Lots of things fascinate me about the way we communicate with the written word. I’ve recently stumbled across a few alphabet-related facts that might interest you too.
Browsing in a local bookshop, I was delighted to find the Diccionario del origen de las palabras (‘Dictionary of the origin of words’)*. I’ve been looking for an English equivalent for some time, but without success.
Anyway, under abecedario, I found out that our Latin ‘alphabet’ takes its name from the first two letters of the Greek alphabet: alpha and beta. In contrast, abecedario refers to abcd (a, be, ce, de), the first four letters of the Latin system.
So, abecedario is the actual name for the collection of Latin letters that we use. Here in Spain, it is often used interchangeably with alfabeto when referring to the alphabet. (I can’t find a different English translation of abecedario – is there one? Or did it get lost on the way to the UK?)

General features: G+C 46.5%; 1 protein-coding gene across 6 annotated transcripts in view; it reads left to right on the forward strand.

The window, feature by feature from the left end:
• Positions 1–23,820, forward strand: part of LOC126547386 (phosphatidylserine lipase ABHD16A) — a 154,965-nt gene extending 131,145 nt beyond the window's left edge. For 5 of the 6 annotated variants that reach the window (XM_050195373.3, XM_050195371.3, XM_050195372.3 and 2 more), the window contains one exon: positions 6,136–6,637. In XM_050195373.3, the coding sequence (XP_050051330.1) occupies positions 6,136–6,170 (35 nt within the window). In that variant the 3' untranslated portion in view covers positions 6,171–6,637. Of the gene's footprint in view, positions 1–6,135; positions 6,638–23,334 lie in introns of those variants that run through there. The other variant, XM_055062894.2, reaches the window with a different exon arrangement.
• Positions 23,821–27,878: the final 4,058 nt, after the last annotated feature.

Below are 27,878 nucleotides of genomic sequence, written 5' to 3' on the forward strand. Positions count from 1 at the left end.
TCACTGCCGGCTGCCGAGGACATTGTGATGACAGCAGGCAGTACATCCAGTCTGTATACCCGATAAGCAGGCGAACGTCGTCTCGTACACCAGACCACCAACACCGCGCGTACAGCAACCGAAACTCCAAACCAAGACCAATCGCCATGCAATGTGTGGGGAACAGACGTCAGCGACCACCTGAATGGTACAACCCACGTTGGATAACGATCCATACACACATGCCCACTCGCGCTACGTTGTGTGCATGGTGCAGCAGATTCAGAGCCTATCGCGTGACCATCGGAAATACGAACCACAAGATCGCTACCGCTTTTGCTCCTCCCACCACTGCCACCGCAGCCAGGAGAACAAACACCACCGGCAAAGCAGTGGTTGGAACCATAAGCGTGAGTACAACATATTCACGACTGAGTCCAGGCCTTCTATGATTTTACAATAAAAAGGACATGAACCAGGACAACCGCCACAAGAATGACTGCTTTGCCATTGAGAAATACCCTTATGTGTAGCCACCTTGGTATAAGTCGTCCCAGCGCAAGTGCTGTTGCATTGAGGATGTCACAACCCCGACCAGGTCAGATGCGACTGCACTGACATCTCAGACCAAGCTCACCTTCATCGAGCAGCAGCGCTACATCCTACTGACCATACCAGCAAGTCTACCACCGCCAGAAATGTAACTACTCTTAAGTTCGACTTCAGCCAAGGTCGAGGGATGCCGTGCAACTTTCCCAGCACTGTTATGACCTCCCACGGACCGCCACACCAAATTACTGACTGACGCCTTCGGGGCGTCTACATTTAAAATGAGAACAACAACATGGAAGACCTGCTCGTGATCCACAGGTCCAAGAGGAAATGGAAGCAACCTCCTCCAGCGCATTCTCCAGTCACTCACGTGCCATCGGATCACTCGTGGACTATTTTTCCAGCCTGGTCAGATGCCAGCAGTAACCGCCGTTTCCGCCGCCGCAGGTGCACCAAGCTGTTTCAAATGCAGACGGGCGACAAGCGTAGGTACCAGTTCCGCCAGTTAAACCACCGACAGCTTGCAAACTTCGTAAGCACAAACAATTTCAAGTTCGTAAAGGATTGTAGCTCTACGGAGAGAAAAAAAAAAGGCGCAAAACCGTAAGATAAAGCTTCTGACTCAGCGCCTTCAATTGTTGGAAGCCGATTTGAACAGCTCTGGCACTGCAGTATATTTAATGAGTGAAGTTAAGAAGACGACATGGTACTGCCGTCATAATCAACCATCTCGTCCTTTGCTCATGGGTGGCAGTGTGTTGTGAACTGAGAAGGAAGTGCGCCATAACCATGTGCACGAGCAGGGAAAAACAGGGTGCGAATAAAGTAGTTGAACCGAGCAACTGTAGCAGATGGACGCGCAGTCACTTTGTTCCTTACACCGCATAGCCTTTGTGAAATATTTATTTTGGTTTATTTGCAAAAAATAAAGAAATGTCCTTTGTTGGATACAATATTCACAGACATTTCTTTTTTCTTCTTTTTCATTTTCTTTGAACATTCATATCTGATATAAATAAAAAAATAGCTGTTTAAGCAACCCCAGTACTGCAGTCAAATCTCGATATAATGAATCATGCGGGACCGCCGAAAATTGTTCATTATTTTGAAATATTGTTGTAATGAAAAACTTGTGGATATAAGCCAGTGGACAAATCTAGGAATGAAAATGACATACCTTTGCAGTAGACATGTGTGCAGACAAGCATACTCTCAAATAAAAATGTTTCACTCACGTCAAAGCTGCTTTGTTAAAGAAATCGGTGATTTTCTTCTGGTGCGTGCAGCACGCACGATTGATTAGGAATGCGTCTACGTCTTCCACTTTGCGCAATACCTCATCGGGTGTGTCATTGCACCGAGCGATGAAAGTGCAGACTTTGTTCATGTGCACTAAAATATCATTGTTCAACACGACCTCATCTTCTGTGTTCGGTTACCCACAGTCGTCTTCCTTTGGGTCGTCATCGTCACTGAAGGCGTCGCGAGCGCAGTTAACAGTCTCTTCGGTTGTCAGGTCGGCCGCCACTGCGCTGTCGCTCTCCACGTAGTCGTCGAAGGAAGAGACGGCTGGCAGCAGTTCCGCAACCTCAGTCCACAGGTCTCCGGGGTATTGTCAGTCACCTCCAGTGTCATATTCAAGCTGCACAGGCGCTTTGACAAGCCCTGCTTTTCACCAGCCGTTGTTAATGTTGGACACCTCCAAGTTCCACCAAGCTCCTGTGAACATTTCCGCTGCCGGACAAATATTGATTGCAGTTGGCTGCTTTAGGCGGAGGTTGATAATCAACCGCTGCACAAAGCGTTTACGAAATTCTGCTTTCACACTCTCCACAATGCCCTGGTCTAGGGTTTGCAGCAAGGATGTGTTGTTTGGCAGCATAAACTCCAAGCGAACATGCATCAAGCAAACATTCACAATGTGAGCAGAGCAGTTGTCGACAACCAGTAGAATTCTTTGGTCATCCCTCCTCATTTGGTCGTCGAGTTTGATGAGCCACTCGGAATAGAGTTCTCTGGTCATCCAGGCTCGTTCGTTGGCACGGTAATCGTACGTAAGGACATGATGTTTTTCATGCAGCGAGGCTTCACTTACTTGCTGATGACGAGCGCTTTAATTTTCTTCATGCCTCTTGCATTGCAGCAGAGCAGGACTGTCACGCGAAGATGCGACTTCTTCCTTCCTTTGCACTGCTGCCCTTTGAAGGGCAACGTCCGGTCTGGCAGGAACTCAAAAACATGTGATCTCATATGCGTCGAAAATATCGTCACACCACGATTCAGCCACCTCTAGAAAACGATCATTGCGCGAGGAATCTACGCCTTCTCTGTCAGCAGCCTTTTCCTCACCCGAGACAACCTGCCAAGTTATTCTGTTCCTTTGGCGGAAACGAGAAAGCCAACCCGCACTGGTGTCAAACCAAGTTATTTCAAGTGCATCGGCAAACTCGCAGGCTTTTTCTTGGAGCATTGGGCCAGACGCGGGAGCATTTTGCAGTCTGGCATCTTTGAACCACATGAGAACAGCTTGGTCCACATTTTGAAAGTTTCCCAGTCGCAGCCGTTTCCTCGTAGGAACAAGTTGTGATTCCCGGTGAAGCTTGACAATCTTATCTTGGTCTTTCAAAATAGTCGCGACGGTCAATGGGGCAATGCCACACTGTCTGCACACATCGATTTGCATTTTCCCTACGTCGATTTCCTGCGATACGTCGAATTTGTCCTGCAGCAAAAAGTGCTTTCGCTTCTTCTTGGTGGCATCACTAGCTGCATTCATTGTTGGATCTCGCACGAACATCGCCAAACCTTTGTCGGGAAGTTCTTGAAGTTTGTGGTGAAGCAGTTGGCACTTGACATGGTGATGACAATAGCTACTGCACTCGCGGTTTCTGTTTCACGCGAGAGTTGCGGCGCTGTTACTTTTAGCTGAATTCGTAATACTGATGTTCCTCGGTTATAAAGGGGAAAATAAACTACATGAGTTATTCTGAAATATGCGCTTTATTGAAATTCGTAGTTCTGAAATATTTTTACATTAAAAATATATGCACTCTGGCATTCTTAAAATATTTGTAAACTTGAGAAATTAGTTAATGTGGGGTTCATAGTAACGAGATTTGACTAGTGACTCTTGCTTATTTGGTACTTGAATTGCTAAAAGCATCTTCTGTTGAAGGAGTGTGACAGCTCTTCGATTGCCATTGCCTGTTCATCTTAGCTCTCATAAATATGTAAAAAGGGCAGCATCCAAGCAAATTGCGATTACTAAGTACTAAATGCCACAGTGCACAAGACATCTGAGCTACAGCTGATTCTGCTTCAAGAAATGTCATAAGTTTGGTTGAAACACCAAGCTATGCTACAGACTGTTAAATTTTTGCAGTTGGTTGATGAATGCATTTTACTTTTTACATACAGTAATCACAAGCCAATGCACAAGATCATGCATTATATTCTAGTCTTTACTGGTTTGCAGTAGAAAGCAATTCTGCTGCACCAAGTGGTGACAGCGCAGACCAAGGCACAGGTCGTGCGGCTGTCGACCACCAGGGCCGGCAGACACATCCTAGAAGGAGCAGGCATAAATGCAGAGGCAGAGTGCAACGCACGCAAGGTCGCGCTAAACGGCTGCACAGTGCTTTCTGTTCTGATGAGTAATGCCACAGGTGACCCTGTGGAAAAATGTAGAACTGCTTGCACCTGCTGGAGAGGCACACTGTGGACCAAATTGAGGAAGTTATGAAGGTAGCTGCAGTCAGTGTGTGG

I then spotted a post on the origins of abc on the superb I Love Typography blog. This excellent article starts at the very beginning of the use of the written word (well, systems), taking us on a journey through their evolution and arriving at the alphabet as we know it today.
Both well worth a read, if you can (the book’s only available in Spanish).
* Diccionario del origen de las palabras; Buitrago A, AgustÃn Torijano J; 978-84-670-2521-7; Editorial Espasa Calpe; Ed. 2008